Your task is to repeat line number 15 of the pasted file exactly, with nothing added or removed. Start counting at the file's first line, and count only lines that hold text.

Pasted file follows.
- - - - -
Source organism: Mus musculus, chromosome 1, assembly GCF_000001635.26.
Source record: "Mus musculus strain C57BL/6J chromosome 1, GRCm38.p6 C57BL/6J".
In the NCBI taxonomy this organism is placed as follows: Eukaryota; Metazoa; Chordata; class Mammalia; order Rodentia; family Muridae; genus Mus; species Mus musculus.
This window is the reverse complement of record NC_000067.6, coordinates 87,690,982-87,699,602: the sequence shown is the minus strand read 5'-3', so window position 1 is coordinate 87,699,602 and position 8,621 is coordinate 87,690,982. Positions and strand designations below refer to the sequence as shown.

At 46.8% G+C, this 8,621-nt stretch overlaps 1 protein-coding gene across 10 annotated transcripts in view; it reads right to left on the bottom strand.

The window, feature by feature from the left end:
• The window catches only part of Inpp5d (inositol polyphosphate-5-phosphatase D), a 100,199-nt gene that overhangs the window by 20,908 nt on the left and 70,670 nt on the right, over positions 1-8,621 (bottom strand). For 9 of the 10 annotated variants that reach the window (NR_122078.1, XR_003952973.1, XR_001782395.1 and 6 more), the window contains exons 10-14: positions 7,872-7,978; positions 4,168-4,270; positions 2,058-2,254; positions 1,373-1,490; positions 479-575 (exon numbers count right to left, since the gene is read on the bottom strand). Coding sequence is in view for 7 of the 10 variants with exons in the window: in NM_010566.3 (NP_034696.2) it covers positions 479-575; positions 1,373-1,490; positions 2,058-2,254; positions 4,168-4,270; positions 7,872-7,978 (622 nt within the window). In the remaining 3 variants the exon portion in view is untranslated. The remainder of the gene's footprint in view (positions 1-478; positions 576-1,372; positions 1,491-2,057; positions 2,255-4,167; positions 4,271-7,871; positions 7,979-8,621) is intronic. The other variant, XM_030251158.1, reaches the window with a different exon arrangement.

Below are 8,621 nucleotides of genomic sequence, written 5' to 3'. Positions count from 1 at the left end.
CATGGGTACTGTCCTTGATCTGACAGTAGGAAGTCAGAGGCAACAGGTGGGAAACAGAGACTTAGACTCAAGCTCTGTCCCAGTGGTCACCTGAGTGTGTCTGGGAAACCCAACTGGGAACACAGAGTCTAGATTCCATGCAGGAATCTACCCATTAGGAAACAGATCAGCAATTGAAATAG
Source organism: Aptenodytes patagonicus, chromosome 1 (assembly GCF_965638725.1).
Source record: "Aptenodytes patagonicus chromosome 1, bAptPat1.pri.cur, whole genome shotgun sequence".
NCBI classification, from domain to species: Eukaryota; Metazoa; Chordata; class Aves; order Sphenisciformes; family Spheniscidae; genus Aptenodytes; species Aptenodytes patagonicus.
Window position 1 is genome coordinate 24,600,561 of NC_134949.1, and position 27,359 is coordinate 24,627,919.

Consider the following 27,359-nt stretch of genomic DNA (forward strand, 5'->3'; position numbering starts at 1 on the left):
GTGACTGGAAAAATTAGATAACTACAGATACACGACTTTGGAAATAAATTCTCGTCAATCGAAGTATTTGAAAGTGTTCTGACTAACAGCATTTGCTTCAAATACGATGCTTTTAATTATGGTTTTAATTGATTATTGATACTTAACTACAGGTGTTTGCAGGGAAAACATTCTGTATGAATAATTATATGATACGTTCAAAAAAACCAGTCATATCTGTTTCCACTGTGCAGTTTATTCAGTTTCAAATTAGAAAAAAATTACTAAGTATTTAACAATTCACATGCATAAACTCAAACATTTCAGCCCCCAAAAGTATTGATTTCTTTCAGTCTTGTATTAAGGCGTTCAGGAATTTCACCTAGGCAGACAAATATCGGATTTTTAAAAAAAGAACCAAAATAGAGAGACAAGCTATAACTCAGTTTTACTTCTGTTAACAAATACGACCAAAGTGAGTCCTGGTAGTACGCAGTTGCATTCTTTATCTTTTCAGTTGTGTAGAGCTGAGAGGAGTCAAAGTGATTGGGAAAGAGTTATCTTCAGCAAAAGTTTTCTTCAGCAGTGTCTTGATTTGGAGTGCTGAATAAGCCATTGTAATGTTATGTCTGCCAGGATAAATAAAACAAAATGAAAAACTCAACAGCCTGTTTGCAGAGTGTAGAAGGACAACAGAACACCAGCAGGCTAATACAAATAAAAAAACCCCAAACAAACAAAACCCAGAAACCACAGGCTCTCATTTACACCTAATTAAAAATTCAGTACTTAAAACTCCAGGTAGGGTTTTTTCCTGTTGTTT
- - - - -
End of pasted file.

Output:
GTGACTGGAAAAATTAGATAACTACAGATACACGACTTTGGAAATAAATTCTCGTCAATCGAAGTATTTGAAAGTGTTCTGACTAACAGCATTTGCTTCAAATACGATGCTTTTAATTATGGTTTTAATTGATTATTGATACTTAACTACAGGTGTTTGCAGGGAAAACATTCTGTATGAATAATTATATGATACGTTCAAAAAAACCAGTCATATCTGTTTCCACTGTGCAGTTTATTCAGTTTCAAATTAGAAAAAAATTACTAAGTATTTAACAATTCACATGCATAAACTCAAACATTTCAGCCCCCAAAAGTATTGATTTCTTTCAGTCTTGTATTAAGGCGTTCAGGAATTTCACCTAGGCAGACAAATATCGGATTTTTAAAAAAAGAACCAAAATAGAGAGACAAGCTATAACTCAGTTTTACTTCTGTTAACAAATACGACCAAAGTGAGTCCTGGTAGTACGCAGTTGCATTCTTTATCTTTTCAGTTGTGTAGAGCTGAGAGGAGTCAAAGTGATTGGGAAAGAGTTATCTTCAGCAAAAGTTTTCTTCAGCAGTGTCTTGATTTGGAGTGCTGAATAAGCCATTGTAATGTTATGTCTGCCAGGATAAATAAAACAAAATGAAAAACTCAACAGCCTGTTTGCAGAGTGTAGAAGGACAACAGAACACCAGCAGGCTAATACAAATAAAAAAACCCCAAACAAACAAAACCCAGAAACCACAGGCTCTCATTTACACCTAATTAAAAATTCAGTACTTAAAACTCCAGGTAGGGTTTTTTCCTGTTGTTT